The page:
What happened after six weeks in a faraway place, far from anyone I knew or anyone I would ever see again, was remarkable. Truly. It wasn’t like I knew this was going to happen. But a number of super conversations really did take place. Talking about chemistry, bicycle lanes, composition, uncertainty, intrigue and an odd concept about going inward to do the big work of reflection that I sort of sketched on a piece of graph paper tentatively and said ‘I call this, I think, N – 1.’ Great nods of recognition in something that had never been spoken between us. People who were new.
And in those moments I had insights, insights that were going to lead to bigger ones. Things you put together, without overthinking in our logical Western overly designed rational way, thinking in a different style. In my sleep.
Finding the bliss of solitude, and discovering what it felt like all over again to just be quiet. Alone. All alone. Sometimes for days in a row. I mean, kind of. I still had to go out and get groceries and have the odd smalltalk with people also hermit-ting like me. I did these things. It worked out. I knew somehow that what I needed to do was visit the ‘N – 1’ space. Yes.
‘What are you doing in Sweden?’
‘Are you visiting someone?’
I thought briefly of the young lad who owned the boat I was renting. Technically you had to be a firm friend with someone if you were going to do that. There were rules and regulations. The people gave me knowing looks, and nods, and smiles. But I wasn’t visiting him. That seemed ridiculous. I was visiting someone, though, all right. The more I thought about it, the less strange it seemed.
‘Yes. I’m visiting me.’
A NEW CHAPTER BEGINS for Kismuth Books & Publishers, then. Helping others also make room for this kind of space. Space to go inward. Space to reflect. There are two programs on offer, and they are outlined here and here.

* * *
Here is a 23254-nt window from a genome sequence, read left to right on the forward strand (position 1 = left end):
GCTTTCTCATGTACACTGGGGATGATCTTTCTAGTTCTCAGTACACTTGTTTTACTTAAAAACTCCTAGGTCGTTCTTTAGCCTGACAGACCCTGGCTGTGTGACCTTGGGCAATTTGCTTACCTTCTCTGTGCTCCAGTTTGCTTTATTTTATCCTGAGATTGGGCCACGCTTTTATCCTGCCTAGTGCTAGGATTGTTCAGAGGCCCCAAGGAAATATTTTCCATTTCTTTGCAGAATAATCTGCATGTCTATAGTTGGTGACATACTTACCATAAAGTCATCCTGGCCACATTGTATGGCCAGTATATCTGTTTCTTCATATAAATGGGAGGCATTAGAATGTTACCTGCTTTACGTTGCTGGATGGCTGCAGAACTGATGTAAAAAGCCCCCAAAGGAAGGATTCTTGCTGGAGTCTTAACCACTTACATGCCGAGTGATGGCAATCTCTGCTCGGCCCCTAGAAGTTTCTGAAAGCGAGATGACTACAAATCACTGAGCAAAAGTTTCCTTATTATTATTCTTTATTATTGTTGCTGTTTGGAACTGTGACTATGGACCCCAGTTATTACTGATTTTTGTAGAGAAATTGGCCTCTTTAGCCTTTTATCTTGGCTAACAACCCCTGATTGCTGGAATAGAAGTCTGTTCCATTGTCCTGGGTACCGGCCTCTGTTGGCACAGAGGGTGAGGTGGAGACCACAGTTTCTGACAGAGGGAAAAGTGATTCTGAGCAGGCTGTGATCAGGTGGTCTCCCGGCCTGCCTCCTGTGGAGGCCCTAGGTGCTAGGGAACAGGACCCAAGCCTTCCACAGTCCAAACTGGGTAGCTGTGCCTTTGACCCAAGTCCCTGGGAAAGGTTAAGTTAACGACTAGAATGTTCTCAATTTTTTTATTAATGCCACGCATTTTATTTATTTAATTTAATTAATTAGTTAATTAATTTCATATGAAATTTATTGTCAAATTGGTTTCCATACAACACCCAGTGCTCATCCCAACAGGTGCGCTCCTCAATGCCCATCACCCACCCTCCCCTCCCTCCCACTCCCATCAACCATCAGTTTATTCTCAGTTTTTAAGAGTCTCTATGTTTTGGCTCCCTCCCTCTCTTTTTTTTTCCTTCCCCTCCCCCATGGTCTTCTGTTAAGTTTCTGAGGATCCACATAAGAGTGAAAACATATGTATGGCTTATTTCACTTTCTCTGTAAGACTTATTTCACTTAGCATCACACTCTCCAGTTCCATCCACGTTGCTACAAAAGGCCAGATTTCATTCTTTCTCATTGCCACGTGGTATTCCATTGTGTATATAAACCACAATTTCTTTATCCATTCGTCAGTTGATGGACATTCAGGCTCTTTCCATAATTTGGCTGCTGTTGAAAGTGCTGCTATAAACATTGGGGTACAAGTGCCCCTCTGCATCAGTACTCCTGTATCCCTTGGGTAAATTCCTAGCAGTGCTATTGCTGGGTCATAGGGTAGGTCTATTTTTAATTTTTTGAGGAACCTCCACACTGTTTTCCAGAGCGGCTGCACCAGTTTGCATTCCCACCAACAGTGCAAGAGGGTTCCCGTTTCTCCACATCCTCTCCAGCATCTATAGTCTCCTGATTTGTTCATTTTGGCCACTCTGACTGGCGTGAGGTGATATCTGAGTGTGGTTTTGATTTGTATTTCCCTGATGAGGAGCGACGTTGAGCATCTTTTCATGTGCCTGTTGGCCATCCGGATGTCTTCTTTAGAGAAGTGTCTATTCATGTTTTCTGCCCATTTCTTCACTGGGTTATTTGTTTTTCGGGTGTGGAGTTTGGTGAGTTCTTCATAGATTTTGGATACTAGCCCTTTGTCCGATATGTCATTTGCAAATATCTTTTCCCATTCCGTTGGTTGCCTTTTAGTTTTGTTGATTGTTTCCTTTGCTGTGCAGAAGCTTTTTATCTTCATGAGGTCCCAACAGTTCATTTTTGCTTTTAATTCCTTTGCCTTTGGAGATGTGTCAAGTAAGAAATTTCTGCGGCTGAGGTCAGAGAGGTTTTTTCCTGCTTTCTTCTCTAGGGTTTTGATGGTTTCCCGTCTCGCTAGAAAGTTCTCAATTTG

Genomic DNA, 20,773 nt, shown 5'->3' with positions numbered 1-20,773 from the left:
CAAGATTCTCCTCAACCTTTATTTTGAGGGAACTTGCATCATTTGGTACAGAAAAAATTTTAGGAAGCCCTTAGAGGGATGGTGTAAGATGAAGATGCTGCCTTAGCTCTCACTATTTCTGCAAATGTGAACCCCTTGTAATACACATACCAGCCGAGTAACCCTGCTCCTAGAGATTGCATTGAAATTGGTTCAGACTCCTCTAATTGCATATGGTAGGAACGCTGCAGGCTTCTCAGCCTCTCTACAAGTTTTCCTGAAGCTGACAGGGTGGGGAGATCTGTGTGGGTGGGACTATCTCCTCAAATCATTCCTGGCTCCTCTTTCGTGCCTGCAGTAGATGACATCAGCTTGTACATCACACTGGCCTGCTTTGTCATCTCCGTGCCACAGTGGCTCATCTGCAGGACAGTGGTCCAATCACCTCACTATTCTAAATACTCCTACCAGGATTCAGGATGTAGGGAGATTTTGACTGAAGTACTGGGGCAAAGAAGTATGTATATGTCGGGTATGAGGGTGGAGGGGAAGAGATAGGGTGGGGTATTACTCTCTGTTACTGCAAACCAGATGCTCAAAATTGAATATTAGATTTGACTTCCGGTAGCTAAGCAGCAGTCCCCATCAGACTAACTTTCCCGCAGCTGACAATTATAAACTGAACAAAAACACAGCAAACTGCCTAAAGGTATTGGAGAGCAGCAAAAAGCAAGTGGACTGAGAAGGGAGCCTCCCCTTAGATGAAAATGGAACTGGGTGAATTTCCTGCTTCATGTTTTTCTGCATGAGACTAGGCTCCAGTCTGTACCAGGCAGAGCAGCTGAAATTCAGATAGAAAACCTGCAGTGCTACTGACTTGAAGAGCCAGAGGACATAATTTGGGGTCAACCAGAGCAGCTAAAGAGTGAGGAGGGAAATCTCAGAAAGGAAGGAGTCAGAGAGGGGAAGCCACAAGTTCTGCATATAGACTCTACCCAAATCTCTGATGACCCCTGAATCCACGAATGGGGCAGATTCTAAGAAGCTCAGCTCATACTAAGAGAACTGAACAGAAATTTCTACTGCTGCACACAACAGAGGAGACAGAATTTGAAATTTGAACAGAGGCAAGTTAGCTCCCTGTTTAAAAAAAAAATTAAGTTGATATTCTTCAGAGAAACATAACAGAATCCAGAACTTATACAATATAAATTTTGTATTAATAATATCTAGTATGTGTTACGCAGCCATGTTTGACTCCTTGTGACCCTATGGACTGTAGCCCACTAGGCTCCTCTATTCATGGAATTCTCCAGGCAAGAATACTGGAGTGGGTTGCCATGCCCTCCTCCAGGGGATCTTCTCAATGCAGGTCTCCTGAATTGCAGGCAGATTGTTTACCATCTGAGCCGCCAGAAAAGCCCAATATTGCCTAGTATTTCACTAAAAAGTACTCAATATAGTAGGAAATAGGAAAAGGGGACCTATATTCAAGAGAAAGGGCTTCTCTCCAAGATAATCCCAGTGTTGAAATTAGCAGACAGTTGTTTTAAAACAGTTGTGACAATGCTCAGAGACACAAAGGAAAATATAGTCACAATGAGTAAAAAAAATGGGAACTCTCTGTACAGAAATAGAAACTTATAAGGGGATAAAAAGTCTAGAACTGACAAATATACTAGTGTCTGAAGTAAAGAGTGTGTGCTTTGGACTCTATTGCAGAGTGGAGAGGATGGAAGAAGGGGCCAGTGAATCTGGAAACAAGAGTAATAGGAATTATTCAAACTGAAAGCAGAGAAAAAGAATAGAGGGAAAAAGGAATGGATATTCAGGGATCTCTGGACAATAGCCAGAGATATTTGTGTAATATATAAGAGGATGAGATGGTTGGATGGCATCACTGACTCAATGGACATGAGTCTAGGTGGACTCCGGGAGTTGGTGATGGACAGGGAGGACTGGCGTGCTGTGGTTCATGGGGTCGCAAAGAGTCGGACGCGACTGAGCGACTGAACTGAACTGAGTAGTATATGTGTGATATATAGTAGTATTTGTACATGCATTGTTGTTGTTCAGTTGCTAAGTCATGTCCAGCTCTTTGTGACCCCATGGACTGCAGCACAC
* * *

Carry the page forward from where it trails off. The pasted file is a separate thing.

I wonder if you are curious? Check them out, if yes.
If you’re wondering about the COJOURNAL project, there are limited seats by invitation for that. Do let me know if you know about this, and might be interested in finding out more. Best way is through the form at this page, be sure to ask for Kismuth.
Wondering what happened after the boat? Here is a link to the essay about it, ‘Six Weeks in Scandinavia.’
Oh, also. I forgot to tell you what was funny. YESTERDAY, of all days, someone tells me he doesn’t think I’m the kind of person who gets together with girls for ‘girltalk.’ I mean, he seemed perplexed when I said I had a friend in San Francisco I stayed with a whole week drinking wine and talking late into the night with, having, you know, ‘girltalk.’ ‘You don’t seem like you’d have girltalk, he said. You seem like you might start a conversation something like, “I was thinking about the space between zero and one…”‘ I laughed. Then I actually did start thinking about it. Then I was like, wait, wait, wait. This is it. This is IT. This is N – 1. More to say, but I’ll expand in the smaller, closed writing circles. —KM
THINGS ARE MOVING in a new direction. Isn’t that always how it is, though?
If this were a letter, it would be to the people who had been reading the Kismuth e-letters, which I remember sending probably too often from the year I started Kismuth, 2012. I have stopped sending them, more or less. I guess because sometimes things find their natural ending, don’t they? Cycles. Time. Shifts, the story.